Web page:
This question is somewhat related to this one. What are the Protestant churches views on asceticism, what does the canon say about the tenants and is it Biblical?

  • Note that there are currently Anglican, Lutheran, and Methodist monasteries operating under the Rule of Saint Benedict.
    – bradimus
    Commented Aug 14, 2017 at 13:46
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    What "canon" are you referring to?
    – guest37
    Commented Aug 14, 2017 at 14:07
  • Given how powerfully monasticism influenced Christianity from the dark ages through medieval times and into the modern age, I do not understand this question. Why does a common practice among Christians require defense in terms of Christian belief? Commented Aug 14, 2017 at 18:00
  • Related: Why don't Protestants engage in monasticism? Commented Aug 21, 2017 at 13:53

1 Answer 1


Jesus says in Luke 9:23,

If anyone would come after me, let him deny himself and take up his cross daily and follow me.

This is likely where asceticism originates from. However, verses such as 1 Timothy 6:17 say that "[God] richly provides us with everything to enjoy." Asceticism tends to forego enjoyment for self-inflicted suffering.

Perhaps one of the strongest Biblical passages against asceticism would be 1 Timothy 4:1-5.

Now the Spirit expressly says that in later times some will depart from the faith by devoting themselves to deceitful spirits and teachings of demons, through the insincerity of liars whose consciences are seared, who forbid marriage and require abstinence from foods that God created to be received with thanksgiving by those who believe and know the truth. For everything created by God is good, and nothing is to be rejected if it is received with thanksgiving, for it is made holy by the word of God and prayer.

Since your question focuses on the demoninational views and not my own, I've compiled a list of denominational opinions for you.

GotQuestions (non-denominational) suggests that self-denial to a degree is an extreme response to an otherwise accurate interpretation of the command, citing the above verses that reflect that God wants us to be blessed and enjoy our lives.

The people of the United Methodist Church seem to encourage frequent fasting, but nowhere near the degree of self-mutilation of sleeping in freezing temperatures.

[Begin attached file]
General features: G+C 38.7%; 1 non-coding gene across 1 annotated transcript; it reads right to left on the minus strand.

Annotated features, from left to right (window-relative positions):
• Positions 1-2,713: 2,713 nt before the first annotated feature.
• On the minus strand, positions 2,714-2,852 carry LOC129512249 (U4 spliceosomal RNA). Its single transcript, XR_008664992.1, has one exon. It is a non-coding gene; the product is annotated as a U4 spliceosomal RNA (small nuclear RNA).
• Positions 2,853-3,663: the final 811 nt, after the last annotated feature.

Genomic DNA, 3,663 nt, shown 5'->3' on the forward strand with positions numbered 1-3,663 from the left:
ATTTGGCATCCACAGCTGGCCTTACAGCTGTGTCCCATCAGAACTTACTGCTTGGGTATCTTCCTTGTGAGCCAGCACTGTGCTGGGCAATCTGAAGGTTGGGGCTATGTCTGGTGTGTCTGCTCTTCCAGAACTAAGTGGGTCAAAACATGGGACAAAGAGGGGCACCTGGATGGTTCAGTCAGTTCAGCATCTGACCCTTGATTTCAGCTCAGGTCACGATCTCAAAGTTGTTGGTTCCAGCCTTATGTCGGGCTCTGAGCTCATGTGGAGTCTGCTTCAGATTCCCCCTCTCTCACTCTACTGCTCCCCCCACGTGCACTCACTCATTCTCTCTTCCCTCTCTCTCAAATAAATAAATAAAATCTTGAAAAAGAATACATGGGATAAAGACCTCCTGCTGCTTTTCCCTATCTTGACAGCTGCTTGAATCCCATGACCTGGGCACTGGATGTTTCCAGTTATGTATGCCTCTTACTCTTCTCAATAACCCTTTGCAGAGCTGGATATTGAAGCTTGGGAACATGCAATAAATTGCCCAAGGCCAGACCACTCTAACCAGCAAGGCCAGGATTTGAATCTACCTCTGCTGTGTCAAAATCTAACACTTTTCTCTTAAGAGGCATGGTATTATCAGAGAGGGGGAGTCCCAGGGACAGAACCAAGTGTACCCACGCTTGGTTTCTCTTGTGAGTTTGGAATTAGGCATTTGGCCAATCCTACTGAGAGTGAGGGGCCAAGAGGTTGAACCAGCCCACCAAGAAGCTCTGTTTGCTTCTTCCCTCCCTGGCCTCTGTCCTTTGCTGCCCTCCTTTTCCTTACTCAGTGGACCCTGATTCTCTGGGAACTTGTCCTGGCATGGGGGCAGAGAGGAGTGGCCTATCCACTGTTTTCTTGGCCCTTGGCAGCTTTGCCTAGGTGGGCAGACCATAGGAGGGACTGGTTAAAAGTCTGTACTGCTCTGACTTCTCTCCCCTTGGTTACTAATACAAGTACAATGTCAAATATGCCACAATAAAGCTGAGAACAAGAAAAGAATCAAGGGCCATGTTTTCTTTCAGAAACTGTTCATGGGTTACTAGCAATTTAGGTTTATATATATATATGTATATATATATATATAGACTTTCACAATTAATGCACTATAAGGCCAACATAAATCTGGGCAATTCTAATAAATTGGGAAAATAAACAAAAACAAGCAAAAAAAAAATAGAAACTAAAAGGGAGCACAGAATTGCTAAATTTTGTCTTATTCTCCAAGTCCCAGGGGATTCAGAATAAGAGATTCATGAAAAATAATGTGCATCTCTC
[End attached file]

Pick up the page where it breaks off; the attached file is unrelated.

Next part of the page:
The Lutheran Church seems to take a similar view according to The Lutheran Church--Missouri Synod. The article cites how Luther "opposed artificial asceticism by showing that works cannot justify." Judging by Luther's early life and how he lived in extreme asceticism before rejecting such works and kickstarting the Protestant Reformation, it is reasonable to assume that "artificial asceticism" extends to doing things like sleeping outside during a blizzard (which Luther himself did multiple times almost to the point of death).

Pentecostals originally were heavily ascetic, but it seems that somewhat of a shift is being made away from such doctrine as a result of the Full Gospel Movement (specifically Prosperity Gospel, which holds that all financial and material gain is in accordance with God's will).

All in all, it seems that the proper way of life according to the Protestant interpretation of the Bible is to fast and abstain as necessary to grow closer to God, but don't hurt yourself.

God bless. :)

Sources (I can only post one link because StackExchange doesn't trust me yet.):

‭‭Luke‬ ‭9:23‬ ‭ESV‬‬

‭‭1 Timothy‬ ‭6:17‬ ‭ESV‬‬

1 Timothy 4:1-5 ESV

Got Questions on Asceticism

United Methodist Church (Pastors debate value of Lenten sacrifices)

Lutheran Church - Missouri Synod

Pentecostal Asceticism and Prosperity Gospel: Civil Society and the Search for Development Alternatives in Cameroon (Page 80, found on Google Books), and ‘Winning Ways’: Globalisation and the Impact of the Health and Wealth Gospel by Stephen Hunt

I am Protestant.

  • 2
    Some suggestions: 1. Jesuits are not Protestants. Their views on asceticism are not relevant to this question. 2. GotQuestions may be nondenominational, but that does not mean it is denominationally neutral.
    – bradimus
    Commented Aug 14, 2017 at 14:39
  • I'll take a second look. How should I classify GotQuestions? Commented Aug 14, 2017 at 14:40
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    Calling them nondenominational is fine. Just be aware that they may not represent all Protestants. Look at, for example, their answer on baptism. Quia Lutherans might very well describe that answer as heretical. Anglicans, Methodists, and many of the Reformed would say the answer the GotQuestion's answer is wrong.
    – bradimus
    Commented Aug 14, 2017 at 14:49
  • 1
    Gotcha. Thanks! I'm working on some edits now. Commented Aug 14, 2017 at 14:50
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    For a first effort, great work, especially in trying to represent the multiple points of view.
    – JBH
    Commented Aug 14, 2017 at 15:02

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